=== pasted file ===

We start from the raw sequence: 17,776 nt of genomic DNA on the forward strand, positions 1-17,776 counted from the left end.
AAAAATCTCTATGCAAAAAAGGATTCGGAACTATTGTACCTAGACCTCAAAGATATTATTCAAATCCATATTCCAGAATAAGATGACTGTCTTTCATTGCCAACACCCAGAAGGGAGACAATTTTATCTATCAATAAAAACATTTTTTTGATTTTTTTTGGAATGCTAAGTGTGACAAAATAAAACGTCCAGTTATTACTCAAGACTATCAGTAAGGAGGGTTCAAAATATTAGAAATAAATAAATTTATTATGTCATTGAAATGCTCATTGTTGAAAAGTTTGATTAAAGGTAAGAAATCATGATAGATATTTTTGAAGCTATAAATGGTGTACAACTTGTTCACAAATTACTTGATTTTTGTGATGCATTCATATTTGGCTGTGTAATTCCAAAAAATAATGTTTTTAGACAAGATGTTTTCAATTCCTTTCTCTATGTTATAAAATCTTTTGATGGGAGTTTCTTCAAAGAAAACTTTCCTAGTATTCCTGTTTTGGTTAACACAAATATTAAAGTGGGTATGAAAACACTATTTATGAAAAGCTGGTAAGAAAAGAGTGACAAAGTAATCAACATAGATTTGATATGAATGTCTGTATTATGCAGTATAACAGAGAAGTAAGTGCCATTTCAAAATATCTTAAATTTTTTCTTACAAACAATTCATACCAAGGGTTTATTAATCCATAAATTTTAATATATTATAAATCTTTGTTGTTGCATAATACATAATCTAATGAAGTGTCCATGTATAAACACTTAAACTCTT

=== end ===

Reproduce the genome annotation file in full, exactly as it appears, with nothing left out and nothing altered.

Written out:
We start from the raw sequence: 17,776 nt of genomic DNA on the forward strand, positions 1-17,776 counted from the left end.
AAAAATCTCTATGCAAAAAAGGATTCGGAACTATTGTACCTAGACCTCAAAGATATTATTCAAATCCATATTCCAGAATAAGATGACTGTCTTTCATTGCCAACACCCAGAAGGGAGACAATTTTATCTATCAATAAAAACATTTTTTTGATTTTTTTTGGAATGCTAAGTGTGACAAAATAAAACGTCCAGTTATTACTCAAGACTATCAGTAAGGAGGGTTCAAAATATTAGAAATAAATAAATTTATTATGTCATTGAAATGCTCATTGTTGAAAAGTTTGATTAAAGGTAAGAAATCATGATAGATATTTTTGAAGCTATAAATGGTGTACAACTTGTTCACAAATTACTTGATTTTTGTGATGCATTCATATTTGGCTGTGTAATTCCAAAAAATAATGTTTTTAGACAAGATGTTTTCAATTCCTTTCTCTATGTTATAAAATCTTTTGATGGGAGTTTCTTCAAAGAAAACTTTCCTAGTATTCCTGTTTTGGTTAACACAAATATTAAAGTGGGTATGAAAACACTATTTATGAAAAGCTGGTAAGAAAAGAGTGACAAAGTAATCAACATAGATTTGATATGAATGTCTGTATTATGCAGTATAACAGAGAAGTAAGTGCCATTTCAAAATATCTTAAATTTTTTCTTACAAACAATTCATACCAAGGGTTTATTAATCCATAAATTTTAATATATTATAAATCTTTGTTGTTGCATAATACATAATCTAATGAAGTGTCCATGTATAAACACTTAAACTCTT